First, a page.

9. Exquisite Rob! I love the car, and the backstory too. The attention to detail is breathtaking! That is fascinating history as far as I’m concerned.

    This beautiful model has also started me thinking that maybe something a bit different might help me out of a serious modeling slump. Rob, and anyone else really, have you ever built one of the Auto Union racers from the ’30s? Some particular favorites of mine..:)

  10. That looks awesome Rob, some amazing detail going on there!
    I’ve done those speeds many a time on motorbikes, but 146 mph would be terrifying in that!

  11. Rob, museum model if I’ve ever seen one. Beautifully done throughout, love the rope heat shield. Must have been a sight to behold whilst going full tilt!

  12. In 1/12 this thing must be huge! I would’ve loved to have been at the Goodwood FOS the year FIAT brought this to the event! Is that actual rope around the exhaust or is it actually molded that way,and is this from the stash or a new release? Another beast that would look great next to this would be the ALFA Bimotore. I can’t imagine how people drove these at full tilt back in the day. 150mph is fast in a closed car, let alone one you’re half hanging out of with no seatbelt! Great job on her Rob.

    • Cheers, Josh. The rope supplied as a loose length so no, not moulded. This was released in 2014 and I had it on ‘watch’ for a few months before buying it in November. The model was built in January.

  13. Interesting. It almost looks like the nose and cockpit section of a DH-4 on wheels. Nice work.

  14. Rob, Good boogamooga! Out of what airplane?
    I’d heard of rumrunners using WW I Liberty engines in their speedboats to evade the Coast Guard here, but this is a new (and fascinating) tidbit of arcane aerial trivia.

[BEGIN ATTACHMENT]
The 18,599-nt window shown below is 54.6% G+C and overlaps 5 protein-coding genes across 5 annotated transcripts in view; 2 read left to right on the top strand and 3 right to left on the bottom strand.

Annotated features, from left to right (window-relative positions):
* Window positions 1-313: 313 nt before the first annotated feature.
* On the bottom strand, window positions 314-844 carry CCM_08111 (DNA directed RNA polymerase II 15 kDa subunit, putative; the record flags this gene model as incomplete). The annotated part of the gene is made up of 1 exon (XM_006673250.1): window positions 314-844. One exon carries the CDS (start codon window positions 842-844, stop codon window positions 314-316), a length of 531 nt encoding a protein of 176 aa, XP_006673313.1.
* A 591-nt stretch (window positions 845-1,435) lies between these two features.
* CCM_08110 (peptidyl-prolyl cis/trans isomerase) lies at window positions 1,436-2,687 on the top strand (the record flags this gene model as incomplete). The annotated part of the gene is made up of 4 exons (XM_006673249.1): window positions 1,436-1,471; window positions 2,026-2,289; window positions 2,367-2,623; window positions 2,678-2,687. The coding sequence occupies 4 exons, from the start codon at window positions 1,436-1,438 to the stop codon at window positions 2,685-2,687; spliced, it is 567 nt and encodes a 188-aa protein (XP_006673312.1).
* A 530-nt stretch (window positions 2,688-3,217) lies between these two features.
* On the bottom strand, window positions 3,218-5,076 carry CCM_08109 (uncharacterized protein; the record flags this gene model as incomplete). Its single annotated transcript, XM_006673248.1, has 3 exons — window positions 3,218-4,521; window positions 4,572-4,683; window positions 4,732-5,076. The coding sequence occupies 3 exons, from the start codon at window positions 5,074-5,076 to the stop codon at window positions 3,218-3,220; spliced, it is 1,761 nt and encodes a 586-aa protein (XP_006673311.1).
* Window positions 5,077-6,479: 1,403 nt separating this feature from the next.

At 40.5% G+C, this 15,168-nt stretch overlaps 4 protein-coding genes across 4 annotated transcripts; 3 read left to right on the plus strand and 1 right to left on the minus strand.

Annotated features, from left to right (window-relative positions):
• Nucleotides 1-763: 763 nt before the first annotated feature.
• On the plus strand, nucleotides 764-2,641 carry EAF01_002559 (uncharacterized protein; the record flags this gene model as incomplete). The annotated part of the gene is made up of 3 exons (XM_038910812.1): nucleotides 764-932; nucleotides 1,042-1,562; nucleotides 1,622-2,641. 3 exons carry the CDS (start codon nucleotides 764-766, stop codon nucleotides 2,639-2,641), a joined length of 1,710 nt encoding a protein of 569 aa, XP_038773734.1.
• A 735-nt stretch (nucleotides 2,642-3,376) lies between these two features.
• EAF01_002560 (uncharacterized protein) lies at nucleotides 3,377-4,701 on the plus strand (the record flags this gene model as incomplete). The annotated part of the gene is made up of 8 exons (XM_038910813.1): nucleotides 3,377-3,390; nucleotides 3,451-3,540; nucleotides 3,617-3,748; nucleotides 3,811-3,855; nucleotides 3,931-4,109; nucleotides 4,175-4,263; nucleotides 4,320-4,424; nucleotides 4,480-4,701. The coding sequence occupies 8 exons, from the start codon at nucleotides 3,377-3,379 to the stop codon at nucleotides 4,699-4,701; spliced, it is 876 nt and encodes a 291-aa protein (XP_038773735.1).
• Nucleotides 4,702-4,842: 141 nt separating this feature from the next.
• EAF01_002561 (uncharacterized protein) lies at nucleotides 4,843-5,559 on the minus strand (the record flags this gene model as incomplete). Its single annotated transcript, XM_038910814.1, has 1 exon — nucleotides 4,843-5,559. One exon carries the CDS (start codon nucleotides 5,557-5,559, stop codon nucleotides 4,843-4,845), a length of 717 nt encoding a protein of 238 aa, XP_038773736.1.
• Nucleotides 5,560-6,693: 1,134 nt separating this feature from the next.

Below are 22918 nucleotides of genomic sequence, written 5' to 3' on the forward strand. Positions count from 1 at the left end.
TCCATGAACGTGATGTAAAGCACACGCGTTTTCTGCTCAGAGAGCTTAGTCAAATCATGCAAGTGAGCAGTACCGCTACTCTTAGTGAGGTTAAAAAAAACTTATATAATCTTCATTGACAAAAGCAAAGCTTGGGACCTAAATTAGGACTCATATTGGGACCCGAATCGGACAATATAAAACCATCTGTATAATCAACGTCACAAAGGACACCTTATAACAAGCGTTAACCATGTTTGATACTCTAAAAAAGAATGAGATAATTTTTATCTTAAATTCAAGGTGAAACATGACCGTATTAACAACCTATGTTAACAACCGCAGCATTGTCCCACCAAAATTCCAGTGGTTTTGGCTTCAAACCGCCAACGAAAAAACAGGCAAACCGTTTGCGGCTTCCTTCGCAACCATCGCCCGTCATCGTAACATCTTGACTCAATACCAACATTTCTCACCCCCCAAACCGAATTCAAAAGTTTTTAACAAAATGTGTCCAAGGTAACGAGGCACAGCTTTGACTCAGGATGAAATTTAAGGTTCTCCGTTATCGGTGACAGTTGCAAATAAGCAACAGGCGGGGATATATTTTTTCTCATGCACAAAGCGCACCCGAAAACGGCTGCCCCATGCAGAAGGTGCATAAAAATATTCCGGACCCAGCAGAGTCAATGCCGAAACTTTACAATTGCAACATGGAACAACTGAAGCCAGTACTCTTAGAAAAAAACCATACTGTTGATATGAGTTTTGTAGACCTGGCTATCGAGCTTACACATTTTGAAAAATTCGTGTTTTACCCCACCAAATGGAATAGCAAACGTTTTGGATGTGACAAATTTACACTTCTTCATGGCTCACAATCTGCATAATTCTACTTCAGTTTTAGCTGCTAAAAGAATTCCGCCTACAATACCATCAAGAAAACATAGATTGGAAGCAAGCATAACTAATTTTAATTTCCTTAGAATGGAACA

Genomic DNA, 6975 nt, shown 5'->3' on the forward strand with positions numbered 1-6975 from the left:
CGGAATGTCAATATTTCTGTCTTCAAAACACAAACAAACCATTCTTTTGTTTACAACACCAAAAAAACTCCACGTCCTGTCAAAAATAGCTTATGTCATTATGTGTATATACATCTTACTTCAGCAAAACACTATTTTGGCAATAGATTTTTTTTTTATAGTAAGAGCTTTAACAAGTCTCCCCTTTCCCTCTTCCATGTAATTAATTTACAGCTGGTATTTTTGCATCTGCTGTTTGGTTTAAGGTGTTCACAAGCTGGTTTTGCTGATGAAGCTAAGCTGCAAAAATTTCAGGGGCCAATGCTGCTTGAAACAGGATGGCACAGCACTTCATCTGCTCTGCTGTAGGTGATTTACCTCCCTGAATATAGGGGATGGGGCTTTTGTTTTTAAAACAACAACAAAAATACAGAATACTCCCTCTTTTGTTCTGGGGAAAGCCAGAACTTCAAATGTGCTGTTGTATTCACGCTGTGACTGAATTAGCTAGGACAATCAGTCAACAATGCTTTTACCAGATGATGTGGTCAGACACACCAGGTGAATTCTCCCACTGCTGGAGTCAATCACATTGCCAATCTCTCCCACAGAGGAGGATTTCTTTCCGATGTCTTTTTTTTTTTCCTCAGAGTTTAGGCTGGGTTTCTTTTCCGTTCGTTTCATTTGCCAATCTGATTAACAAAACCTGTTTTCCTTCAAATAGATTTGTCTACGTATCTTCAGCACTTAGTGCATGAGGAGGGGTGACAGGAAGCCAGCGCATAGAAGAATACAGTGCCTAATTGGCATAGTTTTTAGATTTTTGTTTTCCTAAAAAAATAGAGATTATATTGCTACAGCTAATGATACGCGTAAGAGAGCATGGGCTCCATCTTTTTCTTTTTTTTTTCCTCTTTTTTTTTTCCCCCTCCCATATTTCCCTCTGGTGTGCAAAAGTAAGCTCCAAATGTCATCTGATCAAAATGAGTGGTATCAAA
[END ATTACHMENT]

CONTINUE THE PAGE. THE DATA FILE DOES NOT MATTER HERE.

I wondered how come they had to beef up the frame! I’ll bet the ground shook when this blew past!

  15. Rob thats a masterpiece ! Absolutely impressive, well done !

  16. Rob must have missed this one originally.

    Browsing through earlier postings have come to have a look and truly most impressed by some superb modelling skills on what looks like a very impressive model.

  17. I have purchased one of these kits, fortunately, in Australia, where I live, as the exchange rate makes overseas purchases prohibitive now.

    Whilst I prefer 1/8 scale (Pocher and others) 1/12 should go well with my other 1/12 model cars.

    Thanks for all of the coloured pix – they will help me to understand what the finished product should look like.


  18. lol, still waitng for the kit to arrive !!

    Thinking about the other Italeri 1/12 Fiat 806 racer – anyone building it?


  19. Marvelous build, Rob.
    I made an attempt with this kit when it was still available in its original version published by Protar, Micromodelli Provini, the company of a former motor bike racer named Tarquino Provini. That must have been in my early twen years.
    The kit that days came with aluminium diecast car body, wheels and frame.
    I noticed it again just some weeks ago at the Nürnberg show as revised edition now made to large parts in styrene – given the lousy quality of the historic aluminium parts that’s a mercy, I assume.
    The Italian wiki says that Italeri has taken over Protar. Tarquino passed away in 2005.

    • Thanks, Halvar. I’ve spoken to several people who remember this kit from the Protar version but no one (until now) who actually tried to build it. That said, the current version is tough work.